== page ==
Who says Occupy Wall Street hasn't accomplished something specific?
You can put a number on it, or at least The Associated Press did. Talk about redistributing the wealth: According to the AP, the first two months of the nationwide Occupy Wall Street protests cost local taxpayers across the country at least $13 million in overtime for police work and other such expenses.
That's $13 million in public services the Occupy crowd has accomplished right there.
At least since Huey Long's late great Share the Wealth clubs, there have been those convinced that the 1 percent are holding down the 99 percent. Their solution, now as then, is to redistribute the wealth. As if the American economy were one great pie rather than a dynamic, always-changing system, forever poised between growth and decay.
But it's not true that Occupy Wall Street and its various local franchises have no respect for private property. They have so much respect for it they'd like government to send more of it their way -- so they could respect it even more. Up close.
It's not just wealth that the redistributionists would redistribute, but constitutional powers. With or without the consent of the governed. The other day our president announced the appointment, effective immediately, of four top federal regulators, also know as czars these informal days -- as in car czar, health-care czar, AIDS czar ... and so interminably on.
These latest four czars are what's known as recess appointments -- appointments made while Congress is not in session. That is, in recess. Nothing wrong with that. A president is permitted to fill vacancies in office when Congress is in recess.
There's just one small problem: Congress isn't in recess. Not formally. Indeed, the Senate, which is supposed to approve such appointments, can't be in recess because the House hasn't agreed to adjourn, and neither house may recess for more than three days without the consent of the other. As the Constitution prudently provides.
Those cagey Founding Fathers were scarcely strangers to political intrigue, having engaged in it with some regularity, and with some relish, too. They were determined to erect safeguards against a president's trying to get around Congress' constitutional powers, as all chief executives are tempted to do. The framers built well; it's still hard to get around the Constitution's limits, though Lord knows presidents will try.
The White House dismissed all such objections as technicalities, mere technicalities. It would decide when Congress was and wasn't in session, thank you. Those nitpicking Republicans were making a great big fuss over a little nothing. Just a few words of the Constitution. To be specific, Article I, Section 5, and only the last clause of it at that. Big deal. Our president has decided to ignore that petty detail. Call him our constitution czar.
Those same Founders prescribed the oath that presidents take on entering office, and even stuck it in the new Constitution, obliging the chief executive to swear, in front of God and everybody, to "preserve, protect, and defend the Constitution of the United States."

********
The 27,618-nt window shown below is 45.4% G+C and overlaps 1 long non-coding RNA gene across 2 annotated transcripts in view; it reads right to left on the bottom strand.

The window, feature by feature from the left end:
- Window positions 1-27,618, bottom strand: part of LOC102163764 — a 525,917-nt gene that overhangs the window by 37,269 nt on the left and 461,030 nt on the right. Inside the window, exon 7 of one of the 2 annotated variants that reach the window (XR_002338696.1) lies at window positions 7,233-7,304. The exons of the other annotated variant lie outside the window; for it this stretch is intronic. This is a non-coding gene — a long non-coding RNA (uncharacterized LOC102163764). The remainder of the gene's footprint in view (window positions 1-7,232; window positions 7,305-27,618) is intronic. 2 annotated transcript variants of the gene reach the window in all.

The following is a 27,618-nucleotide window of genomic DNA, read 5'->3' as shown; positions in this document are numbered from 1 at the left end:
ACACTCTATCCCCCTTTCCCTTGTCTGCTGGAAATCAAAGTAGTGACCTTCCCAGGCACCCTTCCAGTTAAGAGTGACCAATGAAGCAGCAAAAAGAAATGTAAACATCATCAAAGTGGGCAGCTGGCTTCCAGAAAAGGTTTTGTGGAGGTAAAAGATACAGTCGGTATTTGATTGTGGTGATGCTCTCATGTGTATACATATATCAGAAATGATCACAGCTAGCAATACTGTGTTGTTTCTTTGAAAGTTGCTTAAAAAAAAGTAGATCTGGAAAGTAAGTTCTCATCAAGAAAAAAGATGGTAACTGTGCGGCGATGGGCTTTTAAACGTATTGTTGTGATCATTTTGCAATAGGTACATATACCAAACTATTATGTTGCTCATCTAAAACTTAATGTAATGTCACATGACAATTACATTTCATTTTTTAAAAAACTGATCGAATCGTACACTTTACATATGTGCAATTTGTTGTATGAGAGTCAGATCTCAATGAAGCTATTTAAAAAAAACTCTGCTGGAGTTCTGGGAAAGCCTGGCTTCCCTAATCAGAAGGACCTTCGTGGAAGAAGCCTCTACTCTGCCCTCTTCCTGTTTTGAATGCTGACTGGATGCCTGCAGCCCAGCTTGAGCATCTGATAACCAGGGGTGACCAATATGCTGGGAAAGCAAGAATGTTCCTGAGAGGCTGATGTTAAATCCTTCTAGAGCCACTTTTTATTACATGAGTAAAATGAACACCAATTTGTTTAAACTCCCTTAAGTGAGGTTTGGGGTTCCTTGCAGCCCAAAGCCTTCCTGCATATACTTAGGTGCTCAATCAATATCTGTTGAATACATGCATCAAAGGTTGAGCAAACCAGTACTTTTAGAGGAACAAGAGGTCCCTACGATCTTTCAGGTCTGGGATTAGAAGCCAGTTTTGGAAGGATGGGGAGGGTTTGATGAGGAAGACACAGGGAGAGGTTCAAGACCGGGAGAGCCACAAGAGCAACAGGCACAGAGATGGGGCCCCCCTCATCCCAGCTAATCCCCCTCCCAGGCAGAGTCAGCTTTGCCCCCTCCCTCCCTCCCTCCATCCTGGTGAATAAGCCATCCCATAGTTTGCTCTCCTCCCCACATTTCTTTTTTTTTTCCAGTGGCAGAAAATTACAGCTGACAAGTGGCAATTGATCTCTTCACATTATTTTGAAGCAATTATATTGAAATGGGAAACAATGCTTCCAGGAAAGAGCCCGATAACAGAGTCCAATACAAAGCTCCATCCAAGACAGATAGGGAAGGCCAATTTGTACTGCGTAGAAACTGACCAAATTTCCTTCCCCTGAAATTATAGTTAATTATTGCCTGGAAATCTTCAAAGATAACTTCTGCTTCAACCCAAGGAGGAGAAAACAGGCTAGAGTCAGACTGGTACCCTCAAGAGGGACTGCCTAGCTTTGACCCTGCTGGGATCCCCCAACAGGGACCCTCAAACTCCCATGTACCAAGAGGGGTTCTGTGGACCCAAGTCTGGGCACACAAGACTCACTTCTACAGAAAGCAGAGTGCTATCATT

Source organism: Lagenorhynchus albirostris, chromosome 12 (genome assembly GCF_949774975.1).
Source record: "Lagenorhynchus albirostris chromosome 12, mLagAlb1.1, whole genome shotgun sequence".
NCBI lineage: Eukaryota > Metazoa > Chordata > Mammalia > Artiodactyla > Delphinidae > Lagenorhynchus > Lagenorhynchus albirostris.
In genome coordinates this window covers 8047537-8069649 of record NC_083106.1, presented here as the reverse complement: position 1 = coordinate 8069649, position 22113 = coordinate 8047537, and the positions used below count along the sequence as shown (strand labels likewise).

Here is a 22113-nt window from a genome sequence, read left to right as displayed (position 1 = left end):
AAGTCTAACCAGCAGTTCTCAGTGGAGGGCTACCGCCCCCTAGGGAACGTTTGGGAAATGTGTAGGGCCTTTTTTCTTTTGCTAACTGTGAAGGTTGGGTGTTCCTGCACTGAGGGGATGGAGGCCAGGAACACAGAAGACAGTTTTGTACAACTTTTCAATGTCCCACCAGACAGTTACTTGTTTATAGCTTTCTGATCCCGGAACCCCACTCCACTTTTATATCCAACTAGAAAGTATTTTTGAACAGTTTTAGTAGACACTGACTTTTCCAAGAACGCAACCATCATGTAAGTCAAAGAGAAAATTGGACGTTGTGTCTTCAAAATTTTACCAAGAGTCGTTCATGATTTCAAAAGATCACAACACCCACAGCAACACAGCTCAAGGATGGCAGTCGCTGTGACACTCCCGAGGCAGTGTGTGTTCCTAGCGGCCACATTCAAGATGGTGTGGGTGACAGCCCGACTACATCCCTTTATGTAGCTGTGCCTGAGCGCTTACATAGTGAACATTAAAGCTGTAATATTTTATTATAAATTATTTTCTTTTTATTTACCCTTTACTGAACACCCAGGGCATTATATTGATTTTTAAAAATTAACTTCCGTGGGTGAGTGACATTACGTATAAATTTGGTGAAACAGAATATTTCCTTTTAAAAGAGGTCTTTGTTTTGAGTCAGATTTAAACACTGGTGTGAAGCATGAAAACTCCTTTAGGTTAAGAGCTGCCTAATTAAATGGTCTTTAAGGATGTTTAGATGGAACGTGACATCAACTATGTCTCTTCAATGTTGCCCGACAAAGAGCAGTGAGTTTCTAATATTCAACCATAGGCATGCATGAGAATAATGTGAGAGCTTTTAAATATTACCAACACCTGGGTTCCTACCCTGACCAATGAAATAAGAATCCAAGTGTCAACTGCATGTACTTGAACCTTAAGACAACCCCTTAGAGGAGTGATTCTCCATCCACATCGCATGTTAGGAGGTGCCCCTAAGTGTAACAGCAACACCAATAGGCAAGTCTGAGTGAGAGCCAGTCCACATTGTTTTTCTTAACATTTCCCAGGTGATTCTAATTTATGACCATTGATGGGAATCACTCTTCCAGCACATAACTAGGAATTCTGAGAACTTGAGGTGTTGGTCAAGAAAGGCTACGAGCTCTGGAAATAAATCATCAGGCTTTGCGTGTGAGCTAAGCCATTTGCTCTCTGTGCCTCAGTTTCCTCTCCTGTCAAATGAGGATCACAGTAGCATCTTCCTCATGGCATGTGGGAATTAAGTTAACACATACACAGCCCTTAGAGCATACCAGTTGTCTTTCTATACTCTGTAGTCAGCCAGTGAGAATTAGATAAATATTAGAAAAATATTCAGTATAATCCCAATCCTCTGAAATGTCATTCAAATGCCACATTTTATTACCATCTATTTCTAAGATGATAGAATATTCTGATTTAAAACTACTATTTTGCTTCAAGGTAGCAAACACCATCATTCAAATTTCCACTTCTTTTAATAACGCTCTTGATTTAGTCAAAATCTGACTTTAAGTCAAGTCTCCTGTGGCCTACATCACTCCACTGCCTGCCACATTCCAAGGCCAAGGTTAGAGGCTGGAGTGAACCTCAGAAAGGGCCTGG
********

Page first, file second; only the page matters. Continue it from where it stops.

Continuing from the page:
But, hey, those are only words, too.
Why let them stop a president? Why not occupy the Constitution, too?
Thrown out of Zuccotti Park in lower Manhattan, Occupy Wall Street has sought sanctuary elsewhere. This led it, naturally enough, to the traditional providers of sanctuary, the nearest church, in this case Trinity Wall Street.
Trinity Wall Street. What a perfect name for a church, combining as it does the holy and profane. But what doesn't? And just which is which? And why can't the two mix, like good and evil, commerce and holy orders?
Even a church has to keep books, if only to keep up with tithes, and the most sincere prayers may be uttered on the floor of a stock exchange. Especially during a crash. Think of the appeals to heaven that must have risen from the New York stock exchange in October of 1929. There may be few things more sincere than desperation. Blessed are the poor in spirit.
Trinity Wall Street offered the Occupiers sanctuary all during their takeover of nearby Zuccotti Park -- not just "expressions of sympathy," according to a report in the ever-earnest New York Times, "but also meeting spaces, resting areas, pastoral services, electricity, bathrooms, even blankets and hot chocolate." Sounds homey.
But when the Occupiers wore out their welcome at the park, and sought sanctuary on church property at Duarte Park, the Rev. James Cooper decided enough was enough. "Calling this an issue of 'political sanctuary' is manipulative and blind to reality," the reverend pronounced.
Doing unto others is one thing, being done unto quite another, and that's where the Rev. Mr. Cooper drew the line. It was one thing for public property to be occupied, another when his own church became occupied territory. His eyes were opened, praise the Lord.
No, it may not have been a miracle. On the contrary, you might say the reverend's reaction was wholly natural under the circumstances. It's called the Tragedy of the Commons. What's everybody's property is nobody's while one's own is seen as sacred. The reverend may have been blind before, but now he sees. Nothing increaseth understanding like being victimized by self-proclaimed victims. In this changing world, that much doesn't seem to have changed at all.
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